FIG. 13 is an exploded side elevation view of the FIG. 12 embodiment.
A shaped, generally rigid synthetic plastic package for storing stacks of sliced bacon pieces in accordance with the present invention which is illustrated in FIGS. 1, 2 and 3 includes a tray member, generally designated as 21, and a cover or lid member, generally designated as 22. Both tray member 21 and cover member 22 are non-flexible film in that the film is semi-rigid or rigid and had been shaped or is shaped on-line, such as by suitable forming or heat molding techniques, into the shapes illustrated in the drawings which retain their respective shapes during normal handling. As thus shaped, they provide a somewhat protective and premium-appearing package for the bacon stacks. In these illustrated packages, two or more arrays 23, 24 of bacon pieces 25 are sealed therewithin, which pieces may be uncooked, partially cooked or fully cooked.
In this embodiment, the tray member 21 and the cover member 22 are transparent to the extent that the bacon therewithin can be readily viewed and inspected by a consumer prior to purchase. One or more label(s) 26 may be included in order to satisfy marketing and labeling needs and requirements. When desired one or more any such label can be itself transparent except, of course, for the message indicia that need to be opaque or translucent or contrasting in order to be visible to the consumer.
It will be appreciated that, in this embodiment, the bacon strip pieces 25 are in general vertical alignment with each other in each of the arrays 23, 24. Each strip within each array is laid out with respect to the other strips in the array such that they are conveniently spaced from each other along their respective longitudinal edges. Corresponding strips in vertically alternating respective arrays are generally in vertical alignment with each other. In this embodiment, they are shown having flexible sheeting 30 therebetween.
Sheeting 30 provides an especially neat appearance to the overall package and facilitates removal of a convenient quantity of bacon pieces, those which are in a given array, from the package as desired. Sheeting 30 is preferably a "grease resistant" material that will reduce grease or fat transfer out of the bacon and into the sheeting. Thus, the package maintains a neat appearance during storage. It should also be suitable for microwave use such that an entire array of bacon, for example, can be transferred from the package to the microwave. A preferred sheeting is parchment paper, another cellulosic material, or even non-cellulosic material.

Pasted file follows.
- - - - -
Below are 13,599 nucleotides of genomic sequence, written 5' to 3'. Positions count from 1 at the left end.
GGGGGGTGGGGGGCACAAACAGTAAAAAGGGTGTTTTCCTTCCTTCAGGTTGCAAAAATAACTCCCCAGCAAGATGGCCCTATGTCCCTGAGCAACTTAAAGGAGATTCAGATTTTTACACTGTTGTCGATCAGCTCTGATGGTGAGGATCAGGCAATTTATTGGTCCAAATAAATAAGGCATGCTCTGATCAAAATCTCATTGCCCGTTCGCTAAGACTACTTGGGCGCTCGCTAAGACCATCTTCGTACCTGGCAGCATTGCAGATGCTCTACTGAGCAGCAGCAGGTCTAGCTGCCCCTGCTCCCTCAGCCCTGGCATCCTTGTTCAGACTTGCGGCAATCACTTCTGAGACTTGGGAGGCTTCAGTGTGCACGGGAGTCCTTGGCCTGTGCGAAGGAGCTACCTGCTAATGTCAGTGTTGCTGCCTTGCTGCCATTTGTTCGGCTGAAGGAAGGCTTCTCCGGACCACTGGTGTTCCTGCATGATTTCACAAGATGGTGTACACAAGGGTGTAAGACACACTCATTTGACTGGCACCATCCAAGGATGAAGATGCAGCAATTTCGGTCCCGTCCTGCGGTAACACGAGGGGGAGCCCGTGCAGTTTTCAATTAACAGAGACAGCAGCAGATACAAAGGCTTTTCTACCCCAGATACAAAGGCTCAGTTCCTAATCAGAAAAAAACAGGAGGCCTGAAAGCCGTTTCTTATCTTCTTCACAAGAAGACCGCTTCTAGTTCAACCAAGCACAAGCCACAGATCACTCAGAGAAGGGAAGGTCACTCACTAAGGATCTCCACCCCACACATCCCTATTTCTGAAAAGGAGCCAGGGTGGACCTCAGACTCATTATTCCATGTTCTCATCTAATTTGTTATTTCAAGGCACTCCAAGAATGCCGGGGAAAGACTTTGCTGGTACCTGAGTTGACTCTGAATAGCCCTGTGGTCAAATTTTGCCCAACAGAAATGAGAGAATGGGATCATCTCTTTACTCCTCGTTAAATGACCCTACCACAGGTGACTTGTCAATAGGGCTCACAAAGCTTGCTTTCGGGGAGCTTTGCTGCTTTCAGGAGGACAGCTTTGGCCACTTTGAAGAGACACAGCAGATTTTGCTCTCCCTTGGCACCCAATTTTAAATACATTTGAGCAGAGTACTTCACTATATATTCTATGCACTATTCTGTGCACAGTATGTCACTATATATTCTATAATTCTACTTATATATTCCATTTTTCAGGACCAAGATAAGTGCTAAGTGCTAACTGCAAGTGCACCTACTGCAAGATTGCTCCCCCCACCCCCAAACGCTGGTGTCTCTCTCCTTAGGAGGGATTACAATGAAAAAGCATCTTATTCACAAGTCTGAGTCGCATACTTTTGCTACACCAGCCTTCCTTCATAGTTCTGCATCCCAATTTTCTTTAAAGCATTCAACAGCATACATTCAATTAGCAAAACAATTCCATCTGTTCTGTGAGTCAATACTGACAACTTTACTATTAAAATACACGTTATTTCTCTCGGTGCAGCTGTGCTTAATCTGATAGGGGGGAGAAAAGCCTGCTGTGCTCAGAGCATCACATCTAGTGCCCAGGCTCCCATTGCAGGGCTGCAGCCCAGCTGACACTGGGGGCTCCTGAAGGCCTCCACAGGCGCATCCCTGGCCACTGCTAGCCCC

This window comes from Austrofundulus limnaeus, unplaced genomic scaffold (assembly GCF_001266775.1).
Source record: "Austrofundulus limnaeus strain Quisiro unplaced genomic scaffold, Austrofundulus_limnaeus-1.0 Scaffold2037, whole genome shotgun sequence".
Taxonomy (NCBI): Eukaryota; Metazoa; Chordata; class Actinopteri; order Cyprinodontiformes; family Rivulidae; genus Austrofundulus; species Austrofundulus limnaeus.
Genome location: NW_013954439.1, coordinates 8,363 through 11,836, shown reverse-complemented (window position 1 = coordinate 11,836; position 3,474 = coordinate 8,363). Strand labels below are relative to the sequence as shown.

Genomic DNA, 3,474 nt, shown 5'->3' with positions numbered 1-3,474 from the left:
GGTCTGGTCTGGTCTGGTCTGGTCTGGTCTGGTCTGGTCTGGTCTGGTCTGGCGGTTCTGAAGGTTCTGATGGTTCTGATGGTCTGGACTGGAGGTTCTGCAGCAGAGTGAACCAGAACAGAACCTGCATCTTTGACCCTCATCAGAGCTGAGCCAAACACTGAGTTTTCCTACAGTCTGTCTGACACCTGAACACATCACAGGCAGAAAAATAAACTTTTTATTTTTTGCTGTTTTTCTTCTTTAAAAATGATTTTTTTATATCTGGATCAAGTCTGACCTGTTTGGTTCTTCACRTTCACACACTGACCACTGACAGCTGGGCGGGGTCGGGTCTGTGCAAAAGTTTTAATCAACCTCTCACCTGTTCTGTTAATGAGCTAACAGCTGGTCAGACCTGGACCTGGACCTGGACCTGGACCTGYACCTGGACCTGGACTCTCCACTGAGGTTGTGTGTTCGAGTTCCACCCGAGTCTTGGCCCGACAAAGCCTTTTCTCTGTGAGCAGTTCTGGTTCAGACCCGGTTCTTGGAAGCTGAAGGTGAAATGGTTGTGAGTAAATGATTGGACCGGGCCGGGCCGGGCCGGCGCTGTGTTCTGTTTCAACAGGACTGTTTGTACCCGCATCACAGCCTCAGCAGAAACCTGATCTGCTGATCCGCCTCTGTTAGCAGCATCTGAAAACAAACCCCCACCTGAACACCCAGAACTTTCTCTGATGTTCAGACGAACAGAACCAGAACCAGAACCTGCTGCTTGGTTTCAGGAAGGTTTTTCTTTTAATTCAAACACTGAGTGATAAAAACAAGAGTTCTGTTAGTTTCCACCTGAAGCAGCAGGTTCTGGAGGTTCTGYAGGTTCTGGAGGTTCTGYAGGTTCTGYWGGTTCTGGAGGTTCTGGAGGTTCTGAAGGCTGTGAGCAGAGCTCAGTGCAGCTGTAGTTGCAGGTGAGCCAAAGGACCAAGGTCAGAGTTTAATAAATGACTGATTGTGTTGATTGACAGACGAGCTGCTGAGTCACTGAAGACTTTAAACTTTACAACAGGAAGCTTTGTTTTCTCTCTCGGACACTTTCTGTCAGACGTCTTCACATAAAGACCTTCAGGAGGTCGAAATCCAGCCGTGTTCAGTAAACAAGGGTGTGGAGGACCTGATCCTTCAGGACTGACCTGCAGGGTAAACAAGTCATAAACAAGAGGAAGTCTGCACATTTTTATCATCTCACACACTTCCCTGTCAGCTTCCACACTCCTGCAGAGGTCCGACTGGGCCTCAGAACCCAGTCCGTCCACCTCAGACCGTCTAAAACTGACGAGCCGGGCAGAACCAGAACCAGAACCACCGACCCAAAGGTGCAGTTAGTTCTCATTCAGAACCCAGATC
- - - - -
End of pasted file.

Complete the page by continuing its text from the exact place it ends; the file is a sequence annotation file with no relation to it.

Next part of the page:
In many instances, the entirety of the outwardly facing edges of each bacon slice 25 and both end edges of the slices in the arrays 23 and 24 are visible to the consumer prior to purchase by inspection through both longitudinal side panels 27, 28 and both tray end panels 29, 31 of the package. Furthermore, the entirety of the outwardly disposed or bottom surfaces of the bottom pieces of the stacks are visible through the tray bottom panel 32 when no sheeting is present. Even when a piece of sheeting 30 is below the bacon pieces of the bottom array, some indication of the condition of the pieces of this bottom array can be gained, depending upon the transparency or translucency of that sheeting. All or substantially all of the uppermost outwardly facing or top surfaces of the bacon pieces of the top array are visible through cover panel 33 of the cover portion 22. With this arrangement, more bacon piece surface is visible to the consumer prior to purchasing and opening the package of bacon in accordance with the present invention when compared with more traditional shingled bacon packages.